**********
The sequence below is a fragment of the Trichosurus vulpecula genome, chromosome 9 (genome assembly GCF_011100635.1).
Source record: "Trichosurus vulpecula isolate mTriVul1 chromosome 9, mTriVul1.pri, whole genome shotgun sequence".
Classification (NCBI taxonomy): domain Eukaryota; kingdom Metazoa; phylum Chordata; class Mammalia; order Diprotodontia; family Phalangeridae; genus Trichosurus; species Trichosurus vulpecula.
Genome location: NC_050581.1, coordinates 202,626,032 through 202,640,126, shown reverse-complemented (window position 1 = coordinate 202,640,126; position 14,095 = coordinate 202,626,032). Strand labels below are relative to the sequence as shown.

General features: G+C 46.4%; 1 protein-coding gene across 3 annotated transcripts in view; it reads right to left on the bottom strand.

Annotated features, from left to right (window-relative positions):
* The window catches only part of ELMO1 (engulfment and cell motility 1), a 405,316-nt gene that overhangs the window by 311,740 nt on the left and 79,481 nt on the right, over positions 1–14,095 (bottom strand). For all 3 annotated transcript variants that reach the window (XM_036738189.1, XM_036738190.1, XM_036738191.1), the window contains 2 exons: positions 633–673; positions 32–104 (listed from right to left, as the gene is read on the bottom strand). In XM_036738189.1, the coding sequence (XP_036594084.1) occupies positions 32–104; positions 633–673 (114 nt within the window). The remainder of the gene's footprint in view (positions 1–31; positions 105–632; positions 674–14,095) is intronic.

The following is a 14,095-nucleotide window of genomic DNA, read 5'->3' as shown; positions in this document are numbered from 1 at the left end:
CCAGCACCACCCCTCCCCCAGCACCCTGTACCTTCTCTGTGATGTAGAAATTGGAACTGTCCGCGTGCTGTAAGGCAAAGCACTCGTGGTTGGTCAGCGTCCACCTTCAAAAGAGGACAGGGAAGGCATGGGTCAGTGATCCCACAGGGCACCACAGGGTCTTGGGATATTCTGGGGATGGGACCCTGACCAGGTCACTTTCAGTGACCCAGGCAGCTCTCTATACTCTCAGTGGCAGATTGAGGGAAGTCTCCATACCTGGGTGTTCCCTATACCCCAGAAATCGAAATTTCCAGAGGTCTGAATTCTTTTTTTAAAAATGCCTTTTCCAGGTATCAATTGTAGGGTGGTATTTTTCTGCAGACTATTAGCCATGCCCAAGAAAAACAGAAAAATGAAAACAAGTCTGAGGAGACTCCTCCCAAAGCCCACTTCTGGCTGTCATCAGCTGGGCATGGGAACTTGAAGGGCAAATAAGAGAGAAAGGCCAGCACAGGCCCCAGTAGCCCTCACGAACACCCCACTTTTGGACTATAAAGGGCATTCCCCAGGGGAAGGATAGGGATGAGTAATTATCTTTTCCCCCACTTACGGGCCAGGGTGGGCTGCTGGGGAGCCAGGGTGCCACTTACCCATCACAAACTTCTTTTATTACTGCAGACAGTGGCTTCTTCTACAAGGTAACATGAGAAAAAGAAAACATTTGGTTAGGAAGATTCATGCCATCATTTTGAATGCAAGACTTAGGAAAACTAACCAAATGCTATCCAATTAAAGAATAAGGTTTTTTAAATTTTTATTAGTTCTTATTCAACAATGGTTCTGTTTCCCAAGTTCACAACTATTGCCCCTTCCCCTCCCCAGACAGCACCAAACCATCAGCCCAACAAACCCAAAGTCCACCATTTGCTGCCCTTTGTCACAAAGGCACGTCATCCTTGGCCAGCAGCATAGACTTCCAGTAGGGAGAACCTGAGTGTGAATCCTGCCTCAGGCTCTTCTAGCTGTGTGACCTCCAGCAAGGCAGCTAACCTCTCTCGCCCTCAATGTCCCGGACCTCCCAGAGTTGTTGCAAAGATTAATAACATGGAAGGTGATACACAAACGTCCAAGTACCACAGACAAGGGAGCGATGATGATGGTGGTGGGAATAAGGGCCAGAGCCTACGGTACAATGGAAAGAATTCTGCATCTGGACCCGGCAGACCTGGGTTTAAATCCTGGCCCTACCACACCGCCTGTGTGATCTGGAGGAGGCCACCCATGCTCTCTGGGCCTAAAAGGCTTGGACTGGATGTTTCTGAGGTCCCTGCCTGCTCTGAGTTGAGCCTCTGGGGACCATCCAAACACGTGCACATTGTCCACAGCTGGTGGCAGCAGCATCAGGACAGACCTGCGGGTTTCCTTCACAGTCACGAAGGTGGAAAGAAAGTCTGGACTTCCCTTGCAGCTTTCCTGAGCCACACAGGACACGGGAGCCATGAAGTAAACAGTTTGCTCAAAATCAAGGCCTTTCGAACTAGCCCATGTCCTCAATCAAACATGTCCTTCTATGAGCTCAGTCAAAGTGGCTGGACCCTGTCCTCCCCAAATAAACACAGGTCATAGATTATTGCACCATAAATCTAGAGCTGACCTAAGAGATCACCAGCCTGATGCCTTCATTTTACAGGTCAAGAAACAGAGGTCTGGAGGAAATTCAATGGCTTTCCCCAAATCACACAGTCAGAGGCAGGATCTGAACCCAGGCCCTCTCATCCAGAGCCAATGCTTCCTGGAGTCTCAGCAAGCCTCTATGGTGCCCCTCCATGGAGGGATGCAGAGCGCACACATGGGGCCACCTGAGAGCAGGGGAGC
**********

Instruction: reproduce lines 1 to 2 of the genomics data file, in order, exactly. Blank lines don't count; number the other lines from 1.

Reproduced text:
The sequence below is a fragment of the Trichosurus vulpecula genome, chromosome 9 (genome assembly GCF_011100635.1).
Source record: "Trichosurus vulpecula isolate mTriVul1 chromosome 9, mTriVul1.pri, whole genome shotgun sequence".